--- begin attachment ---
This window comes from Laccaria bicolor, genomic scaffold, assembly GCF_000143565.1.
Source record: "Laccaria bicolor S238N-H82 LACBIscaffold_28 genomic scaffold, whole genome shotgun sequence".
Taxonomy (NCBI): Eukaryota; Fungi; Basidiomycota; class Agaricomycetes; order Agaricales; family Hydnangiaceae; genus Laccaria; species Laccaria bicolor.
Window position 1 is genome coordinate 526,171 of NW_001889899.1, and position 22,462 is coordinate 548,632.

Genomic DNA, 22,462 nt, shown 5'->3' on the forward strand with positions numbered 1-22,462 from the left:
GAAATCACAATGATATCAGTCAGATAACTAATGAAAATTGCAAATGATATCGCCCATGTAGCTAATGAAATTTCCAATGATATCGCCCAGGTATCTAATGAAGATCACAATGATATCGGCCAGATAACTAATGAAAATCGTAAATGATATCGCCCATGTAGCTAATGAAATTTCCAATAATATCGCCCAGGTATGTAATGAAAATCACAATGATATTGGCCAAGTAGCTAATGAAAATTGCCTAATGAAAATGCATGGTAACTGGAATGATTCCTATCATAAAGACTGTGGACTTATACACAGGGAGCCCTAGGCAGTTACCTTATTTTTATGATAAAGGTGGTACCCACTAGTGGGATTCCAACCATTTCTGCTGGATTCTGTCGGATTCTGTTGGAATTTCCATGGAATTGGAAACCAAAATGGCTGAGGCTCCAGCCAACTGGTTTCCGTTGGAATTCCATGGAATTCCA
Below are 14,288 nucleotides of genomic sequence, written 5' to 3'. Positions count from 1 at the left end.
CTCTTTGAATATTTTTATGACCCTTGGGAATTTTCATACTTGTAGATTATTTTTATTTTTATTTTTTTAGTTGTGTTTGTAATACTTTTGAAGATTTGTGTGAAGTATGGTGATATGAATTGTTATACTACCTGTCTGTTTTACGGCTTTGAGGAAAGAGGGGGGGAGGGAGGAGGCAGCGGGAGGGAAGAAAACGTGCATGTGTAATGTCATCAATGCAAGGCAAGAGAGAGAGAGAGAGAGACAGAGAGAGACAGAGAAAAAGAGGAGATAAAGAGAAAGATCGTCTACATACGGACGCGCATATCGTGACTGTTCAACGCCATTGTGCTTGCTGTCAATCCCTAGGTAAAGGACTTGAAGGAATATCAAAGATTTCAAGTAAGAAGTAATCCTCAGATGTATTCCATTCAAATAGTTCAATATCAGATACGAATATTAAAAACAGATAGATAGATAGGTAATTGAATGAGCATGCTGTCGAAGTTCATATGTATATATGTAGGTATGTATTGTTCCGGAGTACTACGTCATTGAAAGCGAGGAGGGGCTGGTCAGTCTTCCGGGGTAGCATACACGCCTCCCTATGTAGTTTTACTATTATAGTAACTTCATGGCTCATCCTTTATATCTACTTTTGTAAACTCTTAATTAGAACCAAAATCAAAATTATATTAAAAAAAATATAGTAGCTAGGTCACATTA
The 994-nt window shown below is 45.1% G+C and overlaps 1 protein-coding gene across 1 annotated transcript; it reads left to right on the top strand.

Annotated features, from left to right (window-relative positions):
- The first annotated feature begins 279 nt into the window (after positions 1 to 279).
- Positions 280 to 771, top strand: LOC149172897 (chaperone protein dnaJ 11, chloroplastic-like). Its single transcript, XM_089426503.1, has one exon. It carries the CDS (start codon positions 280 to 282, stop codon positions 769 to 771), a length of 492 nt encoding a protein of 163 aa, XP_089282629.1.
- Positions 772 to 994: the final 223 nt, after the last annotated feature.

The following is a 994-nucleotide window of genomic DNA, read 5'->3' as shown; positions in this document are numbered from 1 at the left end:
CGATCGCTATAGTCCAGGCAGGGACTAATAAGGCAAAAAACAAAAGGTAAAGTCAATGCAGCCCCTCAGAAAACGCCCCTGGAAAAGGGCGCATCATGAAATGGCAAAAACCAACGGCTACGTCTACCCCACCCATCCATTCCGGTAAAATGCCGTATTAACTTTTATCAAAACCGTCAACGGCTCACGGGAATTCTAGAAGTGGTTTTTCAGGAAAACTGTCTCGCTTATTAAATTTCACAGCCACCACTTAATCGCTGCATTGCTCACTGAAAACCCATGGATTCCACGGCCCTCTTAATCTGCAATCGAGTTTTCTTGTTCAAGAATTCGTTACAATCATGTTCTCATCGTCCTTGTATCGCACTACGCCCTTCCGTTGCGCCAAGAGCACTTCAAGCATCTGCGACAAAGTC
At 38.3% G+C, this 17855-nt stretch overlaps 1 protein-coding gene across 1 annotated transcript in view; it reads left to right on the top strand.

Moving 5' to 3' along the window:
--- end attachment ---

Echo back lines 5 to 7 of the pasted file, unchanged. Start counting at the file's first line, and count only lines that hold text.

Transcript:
Genomic DNA, 22,462 nt, shown 5'->3' on the forward strand with positions numbered 1-22,462 from the left:
GAAATCACAATGATATCAGTCAGATAACTAATGAAAATTGCAAATGATATCGCCCATGTAGCTAATGAAATTTCCAATGATATCGCCCAGGTATCTAATGAAGATCACAATGATATCGGCCAGATAACTAATGAAAATCGTAAATGATATCGCCCATGTAGCTAATGAAATTTCCAATAATATCGCCCAGGTATGTAATGAAAATCACAATGATATTGGCCAAGTAGCTAATGAAAATTGCCTAATGAAAATGCATGGTAACTGGAATGATTCCTATCATAAAGACTGTGGACTTATACACAGGGAGCCCTAGGCAGTTACCTTATTTTTATGATAAAGGTGGTACCCACTAGTGGGATTCCAACCATTTCTGCTGGATTCTGTCGGATTCTGTTGGAATTTCCATGGAATTGGAAACCAAAATGGCTGAGGCTCCAGCCAACTGGTTTCCGTTGGAATTCCATGGAATTCCA
Below are 14,288 nucleotides of genomic sequence, written 5' to 3'. Positions count from 1 at the left end.